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An Update: Reflections on the Fortieth Anniversary of Gideon
By Abe Krash
Five years ago, on the occasion of the 35th anniversary of the Supreme Court’s opinion in Gideon v. Wainwright,
I wrote the feature accompanying this essay, describing the
contributions to the decision by each of its two principal architects:
Abe Fortas, counsel appointed by the Supreme Court to represent Clarence
Earl Gideon in his appeal to the High Court, and Justice Hugo Black,
the author of the Court’s opinion. Now, on the 40th anniversary of the
decision, I believe we should focus on the ways in which the great
principle of Gideon — the constitutional right of every accused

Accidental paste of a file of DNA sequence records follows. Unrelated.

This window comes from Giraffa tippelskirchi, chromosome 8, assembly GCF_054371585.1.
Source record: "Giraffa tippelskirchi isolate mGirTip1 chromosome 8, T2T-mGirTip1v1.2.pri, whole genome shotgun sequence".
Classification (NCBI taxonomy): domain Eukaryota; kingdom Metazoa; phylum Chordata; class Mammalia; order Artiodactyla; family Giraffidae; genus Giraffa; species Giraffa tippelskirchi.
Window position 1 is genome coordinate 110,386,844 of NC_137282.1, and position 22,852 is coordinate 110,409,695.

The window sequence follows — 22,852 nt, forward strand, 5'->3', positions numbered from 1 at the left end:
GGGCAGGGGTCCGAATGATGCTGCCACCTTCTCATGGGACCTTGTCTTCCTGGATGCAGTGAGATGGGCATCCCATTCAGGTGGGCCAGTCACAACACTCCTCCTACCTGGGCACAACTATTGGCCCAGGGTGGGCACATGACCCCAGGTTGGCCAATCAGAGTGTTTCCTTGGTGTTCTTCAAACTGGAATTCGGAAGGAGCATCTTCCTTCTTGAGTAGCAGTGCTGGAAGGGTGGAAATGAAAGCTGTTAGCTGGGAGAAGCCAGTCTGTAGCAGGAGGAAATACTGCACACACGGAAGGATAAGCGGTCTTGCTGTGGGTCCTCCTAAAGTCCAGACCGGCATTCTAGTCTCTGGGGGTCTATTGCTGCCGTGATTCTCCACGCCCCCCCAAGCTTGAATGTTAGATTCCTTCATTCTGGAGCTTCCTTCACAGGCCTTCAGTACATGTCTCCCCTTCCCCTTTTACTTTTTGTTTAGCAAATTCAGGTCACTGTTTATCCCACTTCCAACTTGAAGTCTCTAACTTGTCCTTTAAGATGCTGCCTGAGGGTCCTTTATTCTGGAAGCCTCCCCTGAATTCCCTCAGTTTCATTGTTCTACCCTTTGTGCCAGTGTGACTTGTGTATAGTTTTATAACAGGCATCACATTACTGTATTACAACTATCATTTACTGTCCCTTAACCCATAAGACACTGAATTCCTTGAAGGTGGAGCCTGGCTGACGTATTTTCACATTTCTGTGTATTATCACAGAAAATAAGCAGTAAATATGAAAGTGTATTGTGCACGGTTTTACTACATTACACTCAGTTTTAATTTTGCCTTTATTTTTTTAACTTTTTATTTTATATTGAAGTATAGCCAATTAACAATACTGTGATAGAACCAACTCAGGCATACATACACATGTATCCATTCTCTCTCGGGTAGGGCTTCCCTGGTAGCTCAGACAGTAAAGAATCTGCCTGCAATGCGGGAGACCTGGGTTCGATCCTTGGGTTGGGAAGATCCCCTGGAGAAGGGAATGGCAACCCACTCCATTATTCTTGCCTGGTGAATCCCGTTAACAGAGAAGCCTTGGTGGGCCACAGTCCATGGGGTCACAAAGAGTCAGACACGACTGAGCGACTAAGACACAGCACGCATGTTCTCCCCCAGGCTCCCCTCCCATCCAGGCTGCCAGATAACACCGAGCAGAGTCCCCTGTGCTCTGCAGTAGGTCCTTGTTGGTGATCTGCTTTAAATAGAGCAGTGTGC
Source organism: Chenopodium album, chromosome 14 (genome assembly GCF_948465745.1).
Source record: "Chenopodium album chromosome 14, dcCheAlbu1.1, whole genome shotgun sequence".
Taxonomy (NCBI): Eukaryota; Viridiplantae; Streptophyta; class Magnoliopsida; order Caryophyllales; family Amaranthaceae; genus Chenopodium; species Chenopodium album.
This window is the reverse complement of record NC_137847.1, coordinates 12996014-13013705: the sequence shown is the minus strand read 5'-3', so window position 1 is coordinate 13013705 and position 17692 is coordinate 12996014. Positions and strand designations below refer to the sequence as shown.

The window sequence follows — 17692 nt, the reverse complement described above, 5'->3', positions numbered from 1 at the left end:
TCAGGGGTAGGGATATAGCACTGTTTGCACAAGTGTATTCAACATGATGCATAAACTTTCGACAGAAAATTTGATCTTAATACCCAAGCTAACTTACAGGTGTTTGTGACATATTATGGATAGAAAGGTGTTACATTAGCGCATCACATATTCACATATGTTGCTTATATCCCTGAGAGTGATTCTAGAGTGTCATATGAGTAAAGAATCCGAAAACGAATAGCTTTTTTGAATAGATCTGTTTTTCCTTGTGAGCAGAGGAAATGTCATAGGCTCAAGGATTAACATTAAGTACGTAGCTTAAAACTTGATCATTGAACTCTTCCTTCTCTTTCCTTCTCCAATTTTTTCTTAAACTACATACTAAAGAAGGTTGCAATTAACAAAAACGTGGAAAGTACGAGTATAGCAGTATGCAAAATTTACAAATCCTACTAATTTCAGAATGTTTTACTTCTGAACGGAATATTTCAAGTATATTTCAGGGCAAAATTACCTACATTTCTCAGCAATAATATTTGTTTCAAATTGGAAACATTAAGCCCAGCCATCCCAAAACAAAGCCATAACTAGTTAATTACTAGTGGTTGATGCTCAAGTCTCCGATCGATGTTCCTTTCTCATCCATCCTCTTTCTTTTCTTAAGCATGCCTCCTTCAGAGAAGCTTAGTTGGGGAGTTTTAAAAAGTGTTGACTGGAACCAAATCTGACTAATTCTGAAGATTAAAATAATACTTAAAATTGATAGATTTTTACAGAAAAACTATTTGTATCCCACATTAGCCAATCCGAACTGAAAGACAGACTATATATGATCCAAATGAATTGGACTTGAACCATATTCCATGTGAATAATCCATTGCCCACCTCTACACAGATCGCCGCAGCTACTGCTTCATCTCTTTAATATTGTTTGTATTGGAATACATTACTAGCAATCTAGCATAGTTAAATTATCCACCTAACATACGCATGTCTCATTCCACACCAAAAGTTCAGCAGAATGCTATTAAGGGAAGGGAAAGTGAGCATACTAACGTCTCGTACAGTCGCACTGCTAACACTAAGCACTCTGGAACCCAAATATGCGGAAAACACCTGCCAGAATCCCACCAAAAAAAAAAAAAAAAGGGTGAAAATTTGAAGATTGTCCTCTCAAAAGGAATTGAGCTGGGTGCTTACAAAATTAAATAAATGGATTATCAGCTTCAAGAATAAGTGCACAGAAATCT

person to the assistance of counsel — has not been fulfilled, and to
determine on a course of action to remedy the situation.
It did not become apparent until some years after the Gideon decision
that it is insufficient to guarantee, in principle, that an accused
person has a lawyer at his side. The critical questions are (i) whether
that lawyer is qualified to try a criminal case, (ii)
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